The Bible is full of people who misread the signs of God’s presence. There are many examples to choose from. Eli missed God’s work in Hannah (1 Sam. 1); Naaman didn’t recognize God’s work to heal him (2 Kings 5); and the Jews didn’t recognize God’s work in and through the disciples at Pentecost (Acts 2).
John records an instance when a voice from heaven accompanied some of Jesus’s words:
[Jesus said] “Now my soul is troubled, and what shall I say? ‘Father, save me from this hour’? No, it was for this very reason I came to this hour. Father, glorify your name!”
Then a voice came from heaven, “I have glorified it, and will glorify it again.” The crowd that was there and heard it said it had thundered; others said an angel had spoken to him. (John 12:27–29)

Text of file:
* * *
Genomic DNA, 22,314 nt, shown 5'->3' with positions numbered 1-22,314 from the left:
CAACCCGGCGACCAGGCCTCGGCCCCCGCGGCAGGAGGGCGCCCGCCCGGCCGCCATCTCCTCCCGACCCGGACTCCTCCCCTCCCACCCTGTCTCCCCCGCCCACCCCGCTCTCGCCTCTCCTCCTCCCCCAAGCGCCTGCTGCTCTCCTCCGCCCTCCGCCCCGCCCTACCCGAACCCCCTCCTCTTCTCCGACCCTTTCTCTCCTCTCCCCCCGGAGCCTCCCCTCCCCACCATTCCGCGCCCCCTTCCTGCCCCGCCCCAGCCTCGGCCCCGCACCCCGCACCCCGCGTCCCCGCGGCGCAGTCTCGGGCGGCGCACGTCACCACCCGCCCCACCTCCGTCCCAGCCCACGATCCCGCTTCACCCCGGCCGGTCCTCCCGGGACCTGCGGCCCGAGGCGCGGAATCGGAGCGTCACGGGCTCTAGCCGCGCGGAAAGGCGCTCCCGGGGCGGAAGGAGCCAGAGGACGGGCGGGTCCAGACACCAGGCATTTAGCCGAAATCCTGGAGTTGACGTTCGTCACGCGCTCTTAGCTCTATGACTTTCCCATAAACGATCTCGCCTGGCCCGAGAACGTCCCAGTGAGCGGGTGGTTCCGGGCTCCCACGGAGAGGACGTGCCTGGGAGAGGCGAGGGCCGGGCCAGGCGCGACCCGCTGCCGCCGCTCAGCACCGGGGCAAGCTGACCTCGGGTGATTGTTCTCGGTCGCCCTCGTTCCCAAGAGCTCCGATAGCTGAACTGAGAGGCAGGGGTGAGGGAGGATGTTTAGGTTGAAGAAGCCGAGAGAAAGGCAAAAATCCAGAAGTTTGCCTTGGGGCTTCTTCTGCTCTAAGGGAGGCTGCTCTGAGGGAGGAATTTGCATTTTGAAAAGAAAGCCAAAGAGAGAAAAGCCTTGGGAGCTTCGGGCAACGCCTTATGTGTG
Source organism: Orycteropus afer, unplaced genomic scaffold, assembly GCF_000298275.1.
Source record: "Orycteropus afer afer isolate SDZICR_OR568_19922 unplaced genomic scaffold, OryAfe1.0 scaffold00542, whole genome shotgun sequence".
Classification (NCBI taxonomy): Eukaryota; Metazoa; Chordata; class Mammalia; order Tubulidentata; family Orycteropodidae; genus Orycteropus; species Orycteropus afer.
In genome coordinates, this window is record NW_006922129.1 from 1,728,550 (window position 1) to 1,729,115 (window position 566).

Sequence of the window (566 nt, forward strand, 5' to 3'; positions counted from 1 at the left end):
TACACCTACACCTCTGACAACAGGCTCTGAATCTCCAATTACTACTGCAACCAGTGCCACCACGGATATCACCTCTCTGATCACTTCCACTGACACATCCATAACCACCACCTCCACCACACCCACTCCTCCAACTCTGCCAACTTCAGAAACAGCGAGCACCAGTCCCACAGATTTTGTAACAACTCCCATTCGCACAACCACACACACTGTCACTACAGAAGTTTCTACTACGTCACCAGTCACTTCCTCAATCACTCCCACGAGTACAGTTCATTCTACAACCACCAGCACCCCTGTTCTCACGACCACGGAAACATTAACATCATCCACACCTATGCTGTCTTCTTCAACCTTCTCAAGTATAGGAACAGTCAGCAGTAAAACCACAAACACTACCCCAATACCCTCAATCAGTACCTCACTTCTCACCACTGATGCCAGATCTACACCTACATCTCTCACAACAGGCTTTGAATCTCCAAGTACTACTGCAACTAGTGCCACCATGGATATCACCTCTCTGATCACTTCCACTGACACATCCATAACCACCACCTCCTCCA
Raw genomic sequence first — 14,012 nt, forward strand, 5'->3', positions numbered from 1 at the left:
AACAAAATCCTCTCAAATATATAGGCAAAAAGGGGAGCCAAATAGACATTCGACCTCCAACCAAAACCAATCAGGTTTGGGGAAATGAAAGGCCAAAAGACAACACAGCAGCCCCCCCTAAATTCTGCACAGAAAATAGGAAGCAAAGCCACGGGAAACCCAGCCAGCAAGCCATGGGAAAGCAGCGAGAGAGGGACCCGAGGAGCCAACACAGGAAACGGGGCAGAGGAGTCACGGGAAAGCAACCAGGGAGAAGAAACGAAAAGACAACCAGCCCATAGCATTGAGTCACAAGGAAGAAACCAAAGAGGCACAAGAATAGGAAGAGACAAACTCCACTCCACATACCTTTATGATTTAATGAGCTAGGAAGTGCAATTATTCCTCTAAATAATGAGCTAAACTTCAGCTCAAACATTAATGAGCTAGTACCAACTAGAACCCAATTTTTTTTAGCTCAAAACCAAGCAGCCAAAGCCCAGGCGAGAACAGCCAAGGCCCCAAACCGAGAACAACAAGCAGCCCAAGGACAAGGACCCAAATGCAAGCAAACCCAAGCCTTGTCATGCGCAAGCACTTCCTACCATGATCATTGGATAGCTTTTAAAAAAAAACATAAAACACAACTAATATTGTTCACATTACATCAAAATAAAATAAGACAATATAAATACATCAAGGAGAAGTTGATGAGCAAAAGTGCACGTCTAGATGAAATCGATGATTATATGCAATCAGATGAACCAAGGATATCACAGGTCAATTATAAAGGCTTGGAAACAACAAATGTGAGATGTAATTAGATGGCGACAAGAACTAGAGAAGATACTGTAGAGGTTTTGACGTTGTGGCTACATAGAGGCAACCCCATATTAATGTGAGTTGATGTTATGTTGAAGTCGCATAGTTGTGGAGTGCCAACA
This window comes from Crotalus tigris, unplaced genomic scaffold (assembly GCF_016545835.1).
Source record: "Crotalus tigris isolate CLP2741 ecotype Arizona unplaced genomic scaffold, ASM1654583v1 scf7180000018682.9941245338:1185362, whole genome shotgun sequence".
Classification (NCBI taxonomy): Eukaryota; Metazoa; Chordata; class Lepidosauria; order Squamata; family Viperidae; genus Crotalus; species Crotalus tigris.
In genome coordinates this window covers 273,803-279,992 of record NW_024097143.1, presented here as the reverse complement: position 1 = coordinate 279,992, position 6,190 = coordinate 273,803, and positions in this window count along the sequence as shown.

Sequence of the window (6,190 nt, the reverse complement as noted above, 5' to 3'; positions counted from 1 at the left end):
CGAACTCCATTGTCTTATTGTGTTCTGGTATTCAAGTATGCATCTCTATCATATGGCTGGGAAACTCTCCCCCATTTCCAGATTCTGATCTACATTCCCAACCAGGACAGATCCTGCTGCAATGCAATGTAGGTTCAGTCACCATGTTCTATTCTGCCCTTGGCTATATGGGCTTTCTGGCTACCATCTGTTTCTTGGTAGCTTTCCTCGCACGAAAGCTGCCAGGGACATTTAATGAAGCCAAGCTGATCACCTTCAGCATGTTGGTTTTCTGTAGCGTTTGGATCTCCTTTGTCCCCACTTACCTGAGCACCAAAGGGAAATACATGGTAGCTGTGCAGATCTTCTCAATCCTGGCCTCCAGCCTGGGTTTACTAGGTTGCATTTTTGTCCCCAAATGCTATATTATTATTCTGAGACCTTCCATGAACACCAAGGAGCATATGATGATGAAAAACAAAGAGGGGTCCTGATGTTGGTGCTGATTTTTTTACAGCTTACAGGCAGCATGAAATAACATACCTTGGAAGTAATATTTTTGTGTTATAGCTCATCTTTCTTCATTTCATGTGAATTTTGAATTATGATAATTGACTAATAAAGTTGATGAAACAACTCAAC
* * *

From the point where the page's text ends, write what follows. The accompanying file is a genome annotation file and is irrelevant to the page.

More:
Two groups of people heard the same thing. Some heard it as thunder; others heard God’s voice speaking. What separated one group from the other? Two groups saw a woman dump an expensive jar of perfume over Jesus’s feet. Jesus saw the act as worship, while the disciples saw waste. What distinguished one view from another?
I want to suggest that in each of these instances, what separated the two groups is something Paul called “the eyes of your heart” (Eph. 1:18) and what Jesus called ears to hear (Matt. 11:15). Or what the writers of the New Testament simply called faith. Faith is an inner disposition or willingness to see. It is a willingness to move beyond sight (what we see and perceive with our senses) into the “assurance about what we do not see” (Heb. 11:1). Faith is a way of seeing the world; it is a way of reading the signs of the presence of God. This is what so often separates those who see and hear from those who don’t.
Erre, Mike. Astonished: Recapturing the Wonder, Awe, and Mystery of Life with God. Colorado Springs, CO: David C Cook, 2014. Print.